Blood Sugar foods

A layman’s understanding

As well as to fill our stomachs and to enjoy the pleasures of eating, we eat to obtain energy. In this quest, we also consume different kinds of sugars, not all of which are recognizable as what you’d think of as sugar. But how do we get that energy in a healthy manner? Blood sugar is another piece of the puzzle regarding how our bodies work.

What is blood sugar?

First, let’s start with a workable definition of blood sugar. From we get:

Blood Sugar: sugar in the form of glucose in the blood.

Chemical terms that end in -ose indicate that they are sugar of one kind of another, such as lactose (milk sugar), sucrose (the chemical word for that white refined stuff called table sugar) and fructose (the primary sugar in fruit).

Further, as has it:

Maintaining a stable blood glucose concentration is necessary in order to keep it high enough to ensure normal functioning of the brain, whilst also preventing the harmful consequences which can arise when the concentration is too high.

So, it’s clear that we do need sugars although, as you can guess, not all sugars are the type that give you a "sugar high" and, in fact, some are not recognizable as sugar-imparting at all.

Blood sugar and energy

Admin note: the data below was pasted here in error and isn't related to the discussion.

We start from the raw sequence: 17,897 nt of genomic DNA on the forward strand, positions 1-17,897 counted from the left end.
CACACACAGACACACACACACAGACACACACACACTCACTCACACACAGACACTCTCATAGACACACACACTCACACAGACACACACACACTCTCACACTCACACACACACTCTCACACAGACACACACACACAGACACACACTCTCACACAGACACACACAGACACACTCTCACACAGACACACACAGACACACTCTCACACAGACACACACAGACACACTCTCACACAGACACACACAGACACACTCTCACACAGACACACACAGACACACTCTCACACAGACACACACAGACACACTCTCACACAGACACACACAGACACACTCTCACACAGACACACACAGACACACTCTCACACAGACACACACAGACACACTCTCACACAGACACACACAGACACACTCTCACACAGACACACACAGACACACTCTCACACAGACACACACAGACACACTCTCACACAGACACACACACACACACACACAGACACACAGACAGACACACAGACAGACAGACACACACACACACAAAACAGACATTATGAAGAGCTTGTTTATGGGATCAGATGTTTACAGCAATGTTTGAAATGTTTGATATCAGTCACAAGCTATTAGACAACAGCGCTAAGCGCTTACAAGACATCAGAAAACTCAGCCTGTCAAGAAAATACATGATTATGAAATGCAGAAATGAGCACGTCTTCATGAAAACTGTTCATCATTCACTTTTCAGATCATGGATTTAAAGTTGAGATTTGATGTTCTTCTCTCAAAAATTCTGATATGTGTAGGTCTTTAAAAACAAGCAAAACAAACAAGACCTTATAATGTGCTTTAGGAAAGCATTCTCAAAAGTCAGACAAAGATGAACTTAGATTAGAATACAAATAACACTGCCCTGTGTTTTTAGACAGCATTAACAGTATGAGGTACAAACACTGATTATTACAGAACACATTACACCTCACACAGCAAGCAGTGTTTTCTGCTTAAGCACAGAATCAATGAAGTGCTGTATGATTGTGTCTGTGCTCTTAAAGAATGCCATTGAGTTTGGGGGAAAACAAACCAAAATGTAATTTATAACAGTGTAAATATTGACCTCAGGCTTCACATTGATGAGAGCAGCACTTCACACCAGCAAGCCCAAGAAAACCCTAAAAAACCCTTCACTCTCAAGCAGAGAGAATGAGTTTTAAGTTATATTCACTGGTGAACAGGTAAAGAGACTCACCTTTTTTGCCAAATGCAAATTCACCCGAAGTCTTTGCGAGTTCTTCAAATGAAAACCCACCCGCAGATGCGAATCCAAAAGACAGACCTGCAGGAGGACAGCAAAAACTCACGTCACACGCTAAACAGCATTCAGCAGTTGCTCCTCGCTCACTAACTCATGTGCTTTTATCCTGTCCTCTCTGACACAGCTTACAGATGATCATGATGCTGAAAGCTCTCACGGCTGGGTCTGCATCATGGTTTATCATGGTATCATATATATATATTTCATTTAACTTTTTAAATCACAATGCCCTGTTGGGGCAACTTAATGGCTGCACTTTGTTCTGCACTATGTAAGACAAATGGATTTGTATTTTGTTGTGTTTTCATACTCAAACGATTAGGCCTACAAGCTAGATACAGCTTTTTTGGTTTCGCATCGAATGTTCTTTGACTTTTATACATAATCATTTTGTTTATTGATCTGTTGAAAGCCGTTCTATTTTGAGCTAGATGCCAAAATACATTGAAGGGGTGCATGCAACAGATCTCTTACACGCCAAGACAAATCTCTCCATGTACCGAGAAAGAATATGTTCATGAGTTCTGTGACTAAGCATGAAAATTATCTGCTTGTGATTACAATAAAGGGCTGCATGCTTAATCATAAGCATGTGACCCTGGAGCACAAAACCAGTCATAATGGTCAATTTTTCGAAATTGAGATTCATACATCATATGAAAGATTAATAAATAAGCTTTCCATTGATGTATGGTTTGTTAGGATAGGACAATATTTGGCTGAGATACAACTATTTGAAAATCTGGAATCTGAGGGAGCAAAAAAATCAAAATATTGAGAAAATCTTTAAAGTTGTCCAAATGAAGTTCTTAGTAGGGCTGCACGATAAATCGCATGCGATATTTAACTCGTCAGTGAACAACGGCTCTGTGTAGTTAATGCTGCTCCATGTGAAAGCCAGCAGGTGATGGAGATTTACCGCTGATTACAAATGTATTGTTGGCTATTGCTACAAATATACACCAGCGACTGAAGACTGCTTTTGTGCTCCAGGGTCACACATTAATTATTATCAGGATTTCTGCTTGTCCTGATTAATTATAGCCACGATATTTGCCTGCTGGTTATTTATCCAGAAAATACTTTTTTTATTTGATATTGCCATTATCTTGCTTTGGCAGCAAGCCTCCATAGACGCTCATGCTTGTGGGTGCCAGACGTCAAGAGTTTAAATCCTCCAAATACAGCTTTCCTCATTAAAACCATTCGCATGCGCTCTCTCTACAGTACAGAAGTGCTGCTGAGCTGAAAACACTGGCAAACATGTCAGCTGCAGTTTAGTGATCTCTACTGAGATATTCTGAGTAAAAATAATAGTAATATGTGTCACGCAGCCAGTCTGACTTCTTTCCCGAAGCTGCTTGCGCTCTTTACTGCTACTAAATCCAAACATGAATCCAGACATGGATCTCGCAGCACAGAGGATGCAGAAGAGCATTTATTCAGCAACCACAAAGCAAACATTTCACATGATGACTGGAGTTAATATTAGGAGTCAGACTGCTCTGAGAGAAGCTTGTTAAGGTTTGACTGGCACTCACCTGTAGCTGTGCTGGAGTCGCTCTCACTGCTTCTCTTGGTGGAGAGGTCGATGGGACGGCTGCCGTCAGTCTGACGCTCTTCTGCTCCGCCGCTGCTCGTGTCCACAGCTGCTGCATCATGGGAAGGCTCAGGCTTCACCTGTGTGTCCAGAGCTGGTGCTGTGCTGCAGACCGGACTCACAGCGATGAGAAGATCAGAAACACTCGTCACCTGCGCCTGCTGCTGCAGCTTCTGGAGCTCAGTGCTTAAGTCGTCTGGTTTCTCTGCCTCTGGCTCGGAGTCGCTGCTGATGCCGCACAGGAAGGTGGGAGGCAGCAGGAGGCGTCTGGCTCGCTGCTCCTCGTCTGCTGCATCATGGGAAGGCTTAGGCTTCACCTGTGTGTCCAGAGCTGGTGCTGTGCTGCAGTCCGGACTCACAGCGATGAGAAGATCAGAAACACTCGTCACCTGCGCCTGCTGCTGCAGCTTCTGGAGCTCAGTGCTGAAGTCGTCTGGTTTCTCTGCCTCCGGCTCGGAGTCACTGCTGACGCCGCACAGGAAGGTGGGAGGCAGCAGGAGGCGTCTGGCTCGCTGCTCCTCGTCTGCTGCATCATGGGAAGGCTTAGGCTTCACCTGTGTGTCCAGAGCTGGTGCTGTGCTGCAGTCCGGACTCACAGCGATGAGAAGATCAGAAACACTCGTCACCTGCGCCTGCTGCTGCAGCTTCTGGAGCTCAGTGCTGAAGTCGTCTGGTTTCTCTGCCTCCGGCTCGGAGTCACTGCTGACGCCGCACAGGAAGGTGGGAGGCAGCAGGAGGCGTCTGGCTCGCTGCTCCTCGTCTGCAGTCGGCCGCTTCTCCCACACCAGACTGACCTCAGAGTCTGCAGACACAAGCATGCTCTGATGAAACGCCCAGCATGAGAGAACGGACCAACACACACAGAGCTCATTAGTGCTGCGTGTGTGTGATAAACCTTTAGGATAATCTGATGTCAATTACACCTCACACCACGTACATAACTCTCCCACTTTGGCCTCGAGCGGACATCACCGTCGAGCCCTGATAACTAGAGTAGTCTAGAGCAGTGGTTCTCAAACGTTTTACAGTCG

How does consuming the different kinds of sugars affect one’s health? Well, our bodies need energy to do things. However, some sugars are better than others.

How fast sugars enter the bloodstream from the small intestine can vary from person to person. The small intestine is the upper part of the intestine, just after the stomach, where your body pulls the glucose and other sugars and nutrients out of the food or drink and into the blood stream.

Some sugars, such as the green plant foods, release more slowly into the blood stream than others. Other sugars enter the blood stream quickly, giving one a feeling of "pep" — but, just as rapidly, one sags. This "pep and sag" cycle occurs most pronouncedly when one consumes foods containing sucrose (refined sugar) such as candy or high fructose soda pop.

Greens: If you eat green plants, you are eating sugar and starch, which are called carbohydrates, as well as other nutrients. Sugar entering the blood stream slowly, such as from green plants, gives energy for a longer time.

Fructose (fruit sugar), in its natural form (meaning unrefined or unprocessed — say, from eating an apple or a banana), enters the blood stream at a speed somewhere between the slow green plants and the very fast refined sugar. Sugar from unprocessed fruit gives energy, but it doesn’t last as long as green plant sugar. An example of processed fruit sugar would be canned fruit with "sugar" added into the syrup. It’s usually the sugar that gives one the pep and sag cycle.